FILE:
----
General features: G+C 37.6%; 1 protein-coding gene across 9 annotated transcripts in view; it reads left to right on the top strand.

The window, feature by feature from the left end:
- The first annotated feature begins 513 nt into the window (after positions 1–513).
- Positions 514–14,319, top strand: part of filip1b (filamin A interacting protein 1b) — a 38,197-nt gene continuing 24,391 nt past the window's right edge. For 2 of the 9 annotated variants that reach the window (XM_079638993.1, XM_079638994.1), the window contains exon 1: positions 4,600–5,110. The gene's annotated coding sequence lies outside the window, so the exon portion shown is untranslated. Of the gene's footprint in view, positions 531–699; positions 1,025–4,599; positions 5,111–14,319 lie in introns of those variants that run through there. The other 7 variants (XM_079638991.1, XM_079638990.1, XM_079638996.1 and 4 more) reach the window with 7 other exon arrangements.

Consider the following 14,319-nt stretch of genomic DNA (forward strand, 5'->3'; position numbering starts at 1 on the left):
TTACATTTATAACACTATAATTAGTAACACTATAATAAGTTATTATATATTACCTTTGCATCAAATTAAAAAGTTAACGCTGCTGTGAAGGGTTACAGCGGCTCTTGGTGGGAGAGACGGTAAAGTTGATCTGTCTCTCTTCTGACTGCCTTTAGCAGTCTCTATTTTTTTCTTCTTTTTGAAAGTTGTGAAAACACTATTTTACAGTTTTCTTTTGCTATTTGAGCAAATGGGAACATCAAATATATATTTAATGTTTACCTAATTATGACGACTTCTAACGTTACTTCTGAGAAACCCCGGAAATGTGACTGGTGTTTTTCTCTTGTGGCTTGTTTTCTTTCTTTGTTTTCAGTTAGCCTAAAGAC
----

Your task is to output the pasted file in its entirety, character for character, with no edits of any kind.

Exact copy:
General features: G+C 37.6%; 1 protein-coding gene across 9 annotated transcripts in view; it reads left to right on the top strand.

The window, feature by feature from the left end:
- The first annotated feature begins 513 nt into the window (after positions 1–513).
- Positions 514–14,319, top strand: part of filip1b (filamin A interacting protein 1b) — a 38,197-nt gene continuing 24,391 nt past the window's right edge. For 2 of the 9 annotated variants that reach the window (XM_079638993.1, XM_079638994.1), the window contains exon 1: positions 4,600–5,110. The gene's annotated coding sequence lies outside the window, so the exon portion shown is untranslated. Of the gene's footprint in view, positions 531–699; positions 1,025–4,599; positions 5,111–14,319 lie in introns of those variants that run through there. The other 7 variants (XM_079638991.1, XM_079638990.1, XM_079638996.1 and 4 more) reach the window with 7 other exon arrangements.

Consider the following 14,319-nt stretch of genomic DNA (forward strand, 5'->3'; position numbering starts at 1 on the left):
TTACATTTATAACACTATAATTAGTAACACTATAATAAGTTATTATATATTACCTTTGCATCAAATTAAAAAGTTAACGCTGCTGTGAAGGGTTACAGCGGCTCTTGGTGGGAGAGACGGTAAAGTTGATCTGTCTCTCTTCTGACTGCCTTTAGCAGTCTCTATTTTTTTCTTCTTTTTGAAAGTTGTGAAAACACTATTTTACAGTTTTCTTTTGCTATTTGAGCAAATGGGAACATCAAATATATATTTAATGTTTACCTAATTATGACGACTTCTAACGTTACTTCTGAGAAACCCCGGAAATGTGACTGGTGTTTTTCTCTTGTGGCTTGTTTTCTTTCTTTGTTTTCAGTTAGCCTAAAGAC